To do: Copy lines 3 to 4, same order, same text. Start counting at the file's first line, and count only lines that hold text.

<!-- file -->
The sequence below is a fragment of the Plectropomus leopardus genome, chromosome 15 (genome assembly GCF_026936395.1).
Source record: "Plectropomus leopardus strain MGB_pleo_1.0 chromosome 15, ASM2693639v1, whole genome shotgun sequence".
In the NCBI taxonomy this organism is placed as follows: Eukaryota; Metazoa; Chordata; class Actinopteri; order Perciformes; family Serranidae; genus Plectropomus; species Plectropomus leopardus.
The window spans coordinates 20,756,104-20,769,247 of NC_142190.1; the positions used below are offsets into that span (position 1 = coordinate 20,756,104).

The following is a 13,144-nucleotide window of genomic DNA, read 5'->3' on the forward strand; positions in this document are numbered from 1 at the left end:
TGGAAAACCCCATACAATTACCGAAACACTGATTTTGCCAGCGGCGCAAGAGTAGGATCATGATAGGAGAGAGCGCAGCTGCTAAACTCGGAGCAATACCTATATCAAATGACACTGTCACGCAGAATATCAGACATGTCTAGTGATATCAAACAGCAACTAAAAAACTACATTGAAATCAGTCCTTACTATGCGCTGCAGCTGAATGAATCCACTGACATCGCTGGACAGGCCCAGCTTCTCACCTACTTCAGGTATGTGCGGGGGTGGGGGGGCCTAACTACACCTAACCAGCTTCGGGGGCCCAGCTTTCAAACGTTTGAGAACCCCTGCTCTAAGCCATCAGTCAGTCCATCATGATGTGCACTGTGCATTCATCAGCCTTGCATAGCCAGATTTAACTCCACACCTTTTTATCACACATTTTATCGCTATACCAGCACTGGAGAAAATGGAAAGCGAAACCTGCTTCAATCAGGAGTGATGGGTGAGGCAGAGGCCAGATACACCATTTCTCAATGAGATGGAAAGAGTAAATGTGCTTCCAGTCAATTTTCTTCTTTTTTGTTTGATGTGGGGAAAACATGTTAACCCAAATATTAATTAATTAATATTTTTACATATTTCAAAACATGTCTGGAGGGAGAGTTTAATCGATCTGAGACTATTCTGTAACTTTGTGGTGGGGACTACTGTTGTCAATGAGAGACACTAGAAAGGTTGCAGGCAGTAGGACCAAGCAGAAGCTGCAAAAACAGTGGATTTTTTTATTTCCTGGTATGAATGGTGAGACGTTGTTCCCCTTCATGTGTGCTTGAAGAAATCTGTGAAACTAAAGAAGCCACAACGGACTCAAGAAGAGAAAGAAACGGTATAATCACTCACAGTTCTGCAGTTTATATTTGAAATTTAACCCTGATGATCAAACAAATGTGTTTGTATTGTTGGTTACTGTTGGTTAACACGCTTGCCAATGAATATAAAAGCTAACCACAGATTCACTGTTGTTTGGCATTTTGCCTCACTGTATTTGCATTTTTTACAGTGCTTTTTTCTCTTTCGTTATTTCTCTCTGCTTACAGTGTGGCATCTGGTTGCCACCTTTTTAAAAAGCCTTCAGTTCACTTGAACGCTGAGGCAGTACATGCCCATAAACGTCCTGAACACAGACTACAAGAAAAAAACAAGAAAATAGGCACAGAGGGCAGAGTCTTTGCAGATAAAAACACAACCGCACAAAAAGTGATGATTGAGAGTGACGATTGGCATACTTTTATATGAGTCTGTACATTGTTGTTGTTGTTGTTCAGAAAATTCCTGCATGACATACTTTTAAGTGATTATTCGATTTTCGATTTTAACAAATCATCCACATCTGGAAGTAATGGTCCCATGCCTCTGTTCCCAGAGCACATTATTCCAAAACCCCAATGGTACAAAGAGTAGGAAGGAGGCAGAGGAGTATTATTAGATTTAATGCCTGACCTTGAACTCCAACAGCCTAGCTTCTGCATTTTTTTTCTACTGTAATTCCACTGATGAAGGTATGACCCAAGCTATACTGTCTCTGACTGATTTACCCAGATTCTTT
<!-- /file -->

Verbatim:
In the NCBI taxonomy this organism is placed as follows: Eukaryota; Metazoa; Chordata; class Actinopteri; order Perciformes; family Serranidae; genus Plectropomus; species Plectropomus leopardus.
The window spans coordinates 20,756,104-20,769,247 of NC_142190.1; the positions used below are offsets into that span (position 1 = coordinate 20,756,104).